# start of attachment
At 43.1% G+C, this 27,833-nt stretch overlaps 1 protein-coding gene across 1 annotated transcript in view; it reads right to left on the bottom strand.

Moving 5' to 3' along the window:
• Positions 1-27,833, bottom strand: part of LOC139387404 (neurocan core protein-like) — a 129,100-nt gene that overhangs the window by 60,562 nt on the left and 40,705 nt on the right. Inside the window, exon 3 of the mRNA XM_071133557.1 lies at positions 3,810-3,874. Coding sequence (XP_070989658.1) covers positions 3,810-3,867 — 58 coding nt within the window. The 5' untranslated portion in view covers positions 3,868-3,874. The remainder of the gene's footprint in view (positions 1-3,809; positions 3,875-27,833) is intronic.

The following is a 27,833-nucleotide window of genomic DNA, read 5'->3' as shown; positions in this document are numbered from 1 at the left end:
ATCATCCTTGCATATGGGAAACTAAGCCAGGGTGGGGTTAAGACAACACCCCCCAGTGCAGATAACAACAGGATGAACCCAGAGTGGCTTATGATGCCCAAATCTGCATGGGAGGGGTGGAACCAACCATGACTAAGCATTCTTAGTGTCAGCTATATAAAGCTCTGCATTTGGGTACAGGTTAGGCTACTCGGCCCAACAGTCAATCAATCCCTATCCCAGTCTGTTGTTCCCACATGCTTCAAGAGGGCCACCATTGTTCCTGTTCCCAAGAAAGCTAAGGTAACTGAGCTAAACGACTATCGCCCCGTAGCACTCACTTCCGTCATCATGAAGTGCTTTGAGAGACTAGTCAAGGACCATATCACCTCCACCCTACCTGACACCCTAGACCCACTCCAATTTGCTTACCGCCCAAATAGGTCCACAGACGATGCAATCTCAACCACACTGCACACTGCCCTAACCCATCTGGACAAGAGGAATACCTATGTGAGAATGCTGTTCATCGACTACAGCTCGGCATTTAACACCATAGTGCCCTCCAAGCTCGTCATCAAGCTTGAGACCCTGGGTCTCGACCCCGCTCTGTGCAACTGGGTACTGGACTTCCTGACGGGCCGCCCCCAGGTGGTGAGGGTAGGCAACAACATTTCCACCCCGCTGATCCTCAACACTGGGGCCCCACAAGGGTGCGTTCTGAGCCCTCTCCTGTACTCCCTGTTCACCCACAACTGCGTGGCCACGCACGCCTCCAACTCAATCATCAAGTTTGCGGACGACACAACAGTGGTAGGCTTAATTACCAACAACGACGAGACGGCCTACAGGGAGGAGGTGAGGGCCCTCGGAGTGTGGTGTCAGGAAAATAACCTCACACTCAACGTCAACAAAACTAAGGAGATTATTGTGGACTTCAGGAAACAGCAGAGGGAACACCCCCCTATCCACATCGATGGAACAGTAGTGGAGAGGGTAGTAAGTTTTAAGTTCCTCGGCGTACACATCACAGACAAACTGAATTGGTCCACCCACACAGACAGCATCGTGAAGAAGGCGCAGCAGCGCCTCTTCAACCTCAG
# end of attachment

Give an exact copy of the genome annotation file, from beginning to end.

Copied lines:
At 43.1% G+C, this 27,833-nt stretch overlaps 1 protein-coding gene across 1 annotated transcript in view; it reads right to left on the bottom strand.

Moving 5' to 3' along the window:
• Positions 1-27,833, bottom strand: part of LOC139387404 (neurocan core protein-like) — a 129,100-nt gene that overhangs the window by 60,562 nt on the left and 40,705 nt on the right. Inside the window, exon 3 of the mRNA XM_071133557.1 lies at positions 3,810-3,874. Coding sequence (XP_070989658.1) covers positions 3,810-3,867 — 58 coding nt within the window. The 5' untranslated portion in view covers positions 3,868-3,874. The remainder of the gene's footprint in view (positions 1-3,809; positions 3,875-27,833) is intronic.

The following is a 27,833-nucleotide window of genomic DNA, read 5'->3' as shown; positions in this document are numbered from 1 at the left end:
ATCATCCTTGCATATGGGAAACTAAGCCAGGGTGGGGTTAAGACAACACCCCCCAGTGCAGATAACAACAGGATGAACCCAGAGTGGCTTATGATGCCCAAATCTGCATGGGAGGGGTGGAACCAACCATGACTAAGCATTCTTAGTGTCAGCTATATAAAGCTCTGCATTTGGGTACAGGTTAGGCTACTCGGCCCAACAGTCAATCAATCCCTATCCCAGTCTGTTGTTCCCACATGCTTCAAGAGGGCCACCATTGTTCCTGTTCCCAAGAAAGCTAAGGTAACTGAGCTAAACGACTATCGCCCCGTAGCACTCACTTCCGTCATCATGAAGTGCTTTGAGAGACTAGTCAAGGACCATATCACCTCCACCCTACCTGACACCCTAGACCCACTCCAATTTGCTTACCGCCCAAATAGGTCCACAGACGATGCAATCTCAACCACACTGCACACTGCCCTAACCCATCTGGACAAGAGGAATACCTATGTGAGAATGCTGTTCATCGACTACAGCTCGGCATTTAACACCATAGTGCCCTCCAAGCTCGTCATCAAGCTTGAGACCCTGGGTCTCGACCCCGCTCTGTGCAACTGGGTACTGGACTTCCTGACGGGCCGCCCCCAGGTGGTGAGGGTAGGCAACAACATTTCCACCCCGCTGATCCTCAACACTGGGGCCCCACAAGGGTGCGTTCTGAGCCCTCTCCTGTACTCCCTGTTCACCCACAACTGCGTGGCCACGCACGCCTCCAACTCAATCATCAAGTTTGCGGACGACACAACAGTGGTAGGCTTAATTACCAACAACGACGAGACGGCCTACAGGGAGGAGGTGAGGGCCCTCGGAGTGTGGTGTCAGGAAAATAACCTCACACTCAACGTCAACAAAACTAAGGAGATTATTGTGGACTTCAGGAAACAGCAGAGGGAACACCCCCCTATCCACATCGATGGAACAGTAGTGGAGAGGGTAGTAAGTTTTAAGTTCCTCGGCGTACACATCACAGACAAACTGAATTGGTCCACCCACACAGACAGCATCGTGAAGAAGGCGCAGCAGCGCCTCTTCAACCTCAG